Monday, December 13, 2010

Doctor Says A Carbon Fiber Bike Is No Quicker Than Steel

In the British Medical Journal a doctor reports that his 27-mile commute is not speeded up by his more expensive carbon race bike.

Dr. Jeremy Groves rode his 20.9 lb. carbon framed bicycle over the same commuting route as his 29.75 lb. steel bicycle from January through July 2010. He found that the average difference in travel time was a little over 30 seconds.

Please note this was not meant to be a serious report. This is the light-hearted Christmas edition of the BMJ and, while the papers published in this edition are scientifically sound, the subject matter tends to be less-than-serious. Previous Christmas BMJs have tried determining the speed of Santa's sleigh.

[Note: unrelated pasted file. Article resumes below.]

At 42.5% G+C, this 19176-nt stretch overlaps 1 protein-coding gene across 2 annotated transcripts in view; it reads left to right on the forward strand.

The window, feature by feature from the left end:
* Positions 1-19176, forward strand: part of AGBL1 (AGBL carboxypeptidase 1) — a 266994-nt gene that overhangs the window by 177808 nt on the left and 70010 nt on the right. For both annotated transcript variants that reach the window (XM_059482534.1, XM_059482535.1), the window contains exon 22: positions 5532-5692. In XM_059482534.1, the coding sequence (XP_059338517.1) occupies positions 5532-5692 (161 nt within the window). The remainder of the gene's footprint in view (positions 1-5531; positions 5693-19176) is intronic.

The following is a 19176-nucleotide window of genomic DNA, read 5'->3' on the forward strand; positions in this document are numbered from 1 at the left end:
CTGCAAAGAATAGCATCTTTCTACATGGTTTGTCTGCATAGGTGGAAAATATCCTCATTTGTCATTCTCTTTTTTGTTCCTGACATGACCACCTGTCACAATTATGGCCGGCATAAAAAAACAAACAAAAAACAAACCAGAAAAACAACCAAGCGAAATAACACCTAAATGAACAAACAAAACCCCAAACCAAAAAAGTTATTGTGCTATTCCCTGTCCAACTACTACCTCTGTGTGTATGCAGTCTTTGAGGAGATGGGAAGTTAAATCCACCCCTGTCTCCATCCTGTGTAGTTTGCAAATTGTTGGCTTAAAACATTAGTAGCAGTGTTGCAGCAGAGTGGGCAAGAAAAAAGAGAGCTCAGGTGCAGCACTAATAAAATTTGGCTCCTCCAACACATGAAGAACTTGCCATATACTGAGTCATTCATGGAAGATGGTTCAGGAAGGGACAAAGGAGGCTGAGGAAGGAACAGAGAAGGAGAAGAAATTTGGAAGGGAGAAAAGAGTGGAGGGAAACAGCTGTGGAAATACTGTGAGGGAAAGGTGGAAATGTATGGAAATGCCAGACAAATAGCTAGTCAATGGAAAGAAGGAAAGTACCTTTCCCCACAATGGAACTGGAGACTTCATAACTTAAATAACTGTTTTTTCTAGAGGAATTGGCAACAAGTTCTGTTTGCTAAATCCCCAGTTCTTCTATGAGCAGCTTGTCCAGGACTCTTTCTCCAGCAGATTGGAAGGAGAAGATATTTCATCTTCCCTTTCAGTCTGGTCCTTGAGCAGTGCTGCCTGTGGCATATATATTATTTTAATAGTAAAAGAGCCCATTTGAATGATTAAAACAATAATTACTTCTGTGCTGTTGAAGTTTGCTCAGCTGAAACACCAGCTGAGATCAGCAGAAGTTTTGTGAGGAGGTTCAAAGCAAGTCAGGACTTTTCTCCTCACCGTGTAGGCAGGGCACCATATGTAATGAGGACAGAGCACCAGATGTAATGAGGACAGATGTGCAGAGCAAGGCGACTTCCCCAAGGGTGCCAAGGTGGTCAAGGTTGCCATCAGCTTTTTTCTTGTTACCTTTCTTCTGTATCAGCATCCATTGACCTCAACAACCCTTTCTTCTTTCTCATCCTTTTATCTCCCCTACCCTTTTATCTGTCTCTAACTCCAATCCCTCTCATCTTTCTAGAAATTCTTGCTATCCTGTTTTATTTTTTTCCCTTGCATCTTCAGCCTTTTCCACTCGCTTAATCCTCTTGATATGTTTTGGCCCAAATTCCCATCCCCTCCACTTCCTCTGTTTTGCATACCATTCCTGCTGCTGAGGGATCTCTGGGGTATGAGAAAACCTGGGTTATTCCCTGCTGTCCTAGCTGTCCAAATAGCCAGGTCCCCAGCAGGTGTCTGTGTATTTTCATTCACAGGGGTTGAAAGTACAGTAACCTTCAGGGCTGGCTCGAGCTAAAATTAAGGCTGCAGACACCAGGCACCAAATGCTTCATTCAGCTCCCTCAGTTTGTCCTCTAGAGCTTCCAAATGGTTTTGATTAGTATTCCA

Dr Groves told BikeBiz:

"I should emphasise, and this has been lost in some of the reporting by the larger news organisations, the study relates to my commuting journey and to generalise this to all trips (especially competitive cycling) on light weight bicycles is taking the study a bit far!

"I do think the point holds though, when commuting there are other influences (particularly the weather, road conditions and fitness of the rider etc) that will have a far greater impact on journey time that the weight or specification of the bicycle."

Which do I enjoy riding most? Well, after the trial I have to go for the steel bike. I get there as quickly, and it is more comfortable, better value, and has more “character.”

Which we must add, "More people should listen to their doctors."

More commentary available at Bike Biz and EcoVelo. Full test report here.
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